09 Feb 2023
6 minute read

Saška Mojsilović wants to channel AI for good. She may also make you rethink sour cabbage

A data scientist and an accomplished food writer, Mojsilović has focused her creative energy on building trustworthy, beneficial technologies and finding connection through food.

Saška Mojsilović at IBM Research in Yorktown
Credit: Ryan Mellody

A data scientist and an accomplished food writer, Mojsilović has focused her creative energy on building trustworthy, beneficial technologies and finding connection through food.

In a field of big personalities, Saška Mojsilović knows how to look the part. On a cold February day, you might find her by the windows in the IBM Research library sporting a sweater that reads ROCK & ROLL, words that speak to her playful but unwavering leadership style.

“When Saška shows an interest in something new, people take note,” a longtime colleague, Mahmoud Naghshineh, noted. “And once she believes in it, good luck changing her mind.”

Currently head of Trustworthy Machine Intelligence, Mojsilović helped convince her bosses to develop the tech industry’s first tools for combating algorithmic bias, reinforcing the idea that creators of technology should hold themselves accountable for the safety of their products.

As a student in the former Yugoslavia, Mojsilović anticipated the rise of big data, applying machine learning algorithms to disease diagnostics, and later, to recommendation engines, workforce analytics, and IT operations. As a reward for laying the foundation for IBM’s data science business, she was named an IBM Fellow — Research’s equivalent of a rock star.

More recently, Mojsilović has branched into AI for drug discovery while continuing to advocate for the ethical use of AI. “It should be the first lens we put on when we think about creating technology,” she said. “What are the benefits and what are the problems? Can the technology be used to create harm or unfairly benefit some groups over others?”

When she’s not writing code or debating AI’s existential questions, she is running experiments in her kitchen for her blog, Three Little Halves, a nominee for a James Beard Journalism Award. Mojsilović may be one of the few people on the planet who can write as passionately about sour cabbage as they can about statistical distributions. In photos, essays, and recipes for delicacies like caramelized sauerkraut and bite-sized, jam-filled Serbian holiday cookies, Mojsilović explores family traditions, memory, and loss. The Yugoslavia of her youth, torn into six countries after years of ethnic war, figures prominently.

From Belgrade to Bell Labs and a career in applied machine learning

When Mojsilović was seven, her father gave her his old Leica knock-off and a light meter. She’d practice taking photos in a park near her home in Belgrade before loading the camera with 35 mm film. In the 1970s, buying and developing film was expensive: “You didn’t just go around shooting pictures like crazy,” she said.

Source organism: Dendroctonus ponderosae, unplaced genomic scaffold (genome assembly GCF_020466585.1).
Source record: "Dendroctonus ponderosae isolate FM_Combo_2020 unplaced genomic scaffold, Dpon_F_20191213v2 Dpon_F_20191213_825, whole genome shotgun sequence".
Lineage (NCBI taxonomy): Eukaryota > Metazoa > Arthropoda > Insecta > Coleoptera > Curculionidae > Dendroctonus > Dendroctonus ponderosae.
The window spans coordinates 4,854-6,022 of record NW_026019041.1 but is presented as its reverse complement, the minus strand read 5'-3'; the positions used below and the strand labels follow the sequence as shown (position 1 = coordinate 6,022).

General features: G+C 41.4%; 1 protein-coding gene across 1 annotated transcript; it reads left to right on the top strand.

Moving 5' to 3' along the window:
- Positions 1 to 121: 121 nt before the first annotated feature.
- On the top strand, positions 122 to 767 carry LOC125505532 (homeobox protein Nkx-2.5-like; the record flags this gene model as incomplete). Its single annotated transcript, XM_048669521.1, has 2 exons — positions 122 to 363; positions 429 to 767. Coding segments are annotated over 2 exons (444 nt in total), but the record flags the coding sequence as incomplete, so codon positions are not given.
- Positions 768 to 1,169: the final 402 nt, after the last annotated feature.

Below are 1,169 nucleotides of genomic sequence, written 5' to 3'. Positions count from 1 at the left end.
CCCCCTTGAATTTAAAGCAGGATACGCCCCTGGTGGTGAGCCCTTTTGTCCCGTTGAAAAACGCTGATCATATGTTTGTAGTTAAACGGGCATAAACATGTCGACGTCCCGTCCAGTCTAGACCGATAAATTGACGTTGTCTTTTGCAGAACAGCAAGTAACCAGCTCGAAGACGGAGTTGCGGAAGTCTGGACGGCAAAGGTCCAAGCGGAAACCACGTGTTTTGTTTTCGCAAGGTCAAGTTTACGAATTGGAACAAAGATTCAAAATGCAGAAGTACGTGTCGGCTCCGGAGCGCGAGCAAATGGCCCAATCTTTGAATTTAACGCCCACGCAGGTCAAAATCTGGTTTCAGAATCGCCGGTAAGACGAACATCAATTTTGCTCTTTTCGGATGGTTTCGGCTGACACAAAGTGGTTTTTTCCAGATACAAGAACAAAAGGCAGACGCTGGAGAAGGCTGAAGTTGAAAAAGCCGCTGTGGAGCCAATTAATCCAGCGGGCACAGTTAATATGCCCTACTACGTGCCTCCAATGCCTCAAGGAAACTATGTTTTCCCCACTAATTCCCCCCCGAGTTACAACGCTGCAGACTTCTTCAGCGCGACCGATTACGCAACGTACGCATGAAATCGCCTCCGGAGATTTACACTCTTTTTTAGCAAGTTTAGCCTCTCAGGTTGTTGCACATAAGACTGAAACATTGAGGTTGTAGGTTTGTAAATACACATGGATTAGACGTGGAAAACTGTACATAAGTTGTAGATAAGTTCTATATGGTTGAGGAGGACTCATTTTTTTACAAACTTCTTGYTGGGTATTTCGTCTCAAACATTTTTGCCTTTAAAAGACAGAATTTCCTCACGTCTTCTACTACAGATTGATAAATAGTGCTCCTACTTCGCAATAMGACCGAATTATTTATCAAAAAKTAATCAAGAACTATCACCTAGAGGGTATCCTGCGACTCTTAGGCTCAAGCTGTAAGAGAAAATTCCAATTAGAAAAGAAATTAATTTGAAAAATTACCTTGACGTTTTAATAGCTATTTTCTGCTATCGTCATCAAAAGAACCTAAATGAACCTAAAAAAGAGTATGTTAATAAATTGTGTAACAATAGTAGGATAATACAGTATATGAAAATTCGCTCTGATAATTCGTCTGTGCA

Not only were photos precious, their contents — the scene, colors, and composition — were fixed once they were printed. The rise of the personal computer would change that. For Mojsilović, the command line of the Commodore 64 her parents bought for her as a teenager opened a portal to a new world. She tired quickly of playing videogames on it and turned to learning how to code and manipulate images. Computers appealed to her creative side and could produce as many images, with as many permutations, as she desired.

When she compiled her first program, she gasped at the result. The white outline of a house appeared on the black backdrop of the computer monitor. A working edge detector. “It was the biggest excitement of my life,” she said. She was in college, and that sense of delight never really faded.

Looking for new projects, a professor connected her to a doctor who was using machine learning to analyze ultrasound images from Serbia’s lone digital machine. Today, cancer-detecting algorithms are routinely trained on tens of thousands of images. But at the time, Mojsilović was grateful to load 20 scans on a floppy disk to analyze. “It was so precious to me,” she said. “I got to know every blood vessel. They were imprinted in my head.”

She earned a PhD in image processing at the University of Belgrade, as Yugoslavia was disintegrating into violence. When she graduated in 1997, the economy was in tatters and there were few jobs to be found. So, she fell back on tennis, a sport she had played at a national level as a teenager, once even facing former world No. 1 Monica Seles in a match. As a tennis coach to Belgrade’s elite, she made more than her mother and father (a lawyer and civil engineer, respectively) combined. But after four months, she decided she’d be happier teaching at the university.

The story might have ended there were it not for a chance encounter with a Belgrade scientist at a conference in Switzerland. The researcher invited Mojsilović to join her at Bell Labs, and though very few Serbians were being welcomed abroad at the time, Mojsilović made it to the United States. She moved to IBM Research after two years at Bell Labs, where she met her husband — known as Dr. V in her blog, who with her daughter, Miss Pain, comprise her other halves.